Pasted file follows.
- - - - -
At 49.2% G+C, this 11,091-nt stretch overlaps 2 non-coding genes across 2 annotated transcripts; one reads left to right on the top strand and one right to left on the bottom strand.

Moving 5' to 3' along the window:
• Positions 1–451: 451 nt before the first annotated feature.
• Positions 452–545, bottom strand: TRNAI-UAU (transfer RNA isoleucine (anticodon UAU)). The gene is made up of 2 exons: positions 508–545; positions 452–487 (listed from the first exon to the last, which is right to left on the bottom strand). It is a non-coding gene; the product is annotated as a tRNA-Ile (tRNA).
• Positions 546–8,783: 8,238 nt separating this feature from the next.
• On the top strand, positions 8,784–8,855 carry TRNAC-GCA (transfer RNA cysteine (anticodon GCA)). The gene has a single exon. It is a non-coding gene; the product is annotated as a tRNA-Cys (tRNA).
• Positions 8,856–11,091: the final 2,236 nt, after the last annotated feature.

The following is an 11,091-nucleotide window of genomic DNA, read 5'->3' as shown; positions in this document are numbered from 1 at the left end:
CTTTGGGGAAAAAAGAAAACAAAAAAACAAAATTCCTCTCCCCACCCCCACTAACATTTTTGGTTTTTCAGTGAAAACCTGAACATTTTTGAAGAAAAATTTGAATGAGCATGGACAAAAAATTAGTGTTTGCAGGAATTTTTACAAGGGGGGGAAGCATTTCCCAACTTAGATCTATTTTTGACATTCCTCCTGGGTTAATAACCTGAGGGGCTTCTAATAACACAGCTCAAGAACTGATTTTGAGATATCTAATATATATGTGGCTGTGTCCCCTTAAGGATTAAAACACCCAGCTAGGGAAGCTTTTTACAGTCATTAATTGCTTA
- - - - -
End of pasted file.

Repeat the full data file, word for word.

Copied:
At 49.2% G+C, this 11,091-nt stretch overlaps 2 non-coding genes across 2 annotated transcripts; one reads left to right on the top strand and one right to left on the bottom strand.

Moving 5' to 3' along the window:
• Positions 1–451: 451 nt before the first annotated feature.
• Positions 452–545, bottom strand: TRNAI-UAU (transfer RNA isoleucine (anticodon UAU)). The gene is made up of 2 exons: positions 508–545; positions 452–487 (listed from the first exon to the last, which is right to left on the bottom strand). It is a non-coding gene; the product is annotated as a tRNA-Ile (tRNA).
• Positions 546–8,783: 8,238 nt separating this feature from the next.
• On the top strand, positions 8,784–8,855 carry TRNAC-GCA (transfer RNA cysteine (anticodon GCA)). The gene has a single exon. It is a non-coding gene; the product is annotated as a tRNA-Cys (tRNA).
• Positions 8,856–11,091: the final 2,236 nt, after the last annotated feature.

The following is an 11,091-nucleotide window of genomic DNA, read 5'->3' as shown; positions in this document are numbered from 1 at the left end:
CTTTGGGGAAAAAAGAAAACAAAAAAACAAAATTCCTCTCCCCACCCCCACTAACATTTTTGGTTTTTCAGTGAAAACCTGAACATTTTTGAAGAAAAATTTGAATGAGCATGGACAAAAAATTAGTGTTTGCAGGAATTTTTACAAGGGGGGGAAGCATTTCCCAACTTAGATCTATTTTTGACATTCCTCCTGGGTTAATAACCTGAGGGGCTTCTAATAACACAGCTCAAGAACTGATTTTGAGATATCTAATATATATGTGGCTGTGTCCCCTTAAGGATTAAAACACCCAGCTAGGGAAGCTTTTTACAGTCATTAATTGCTTA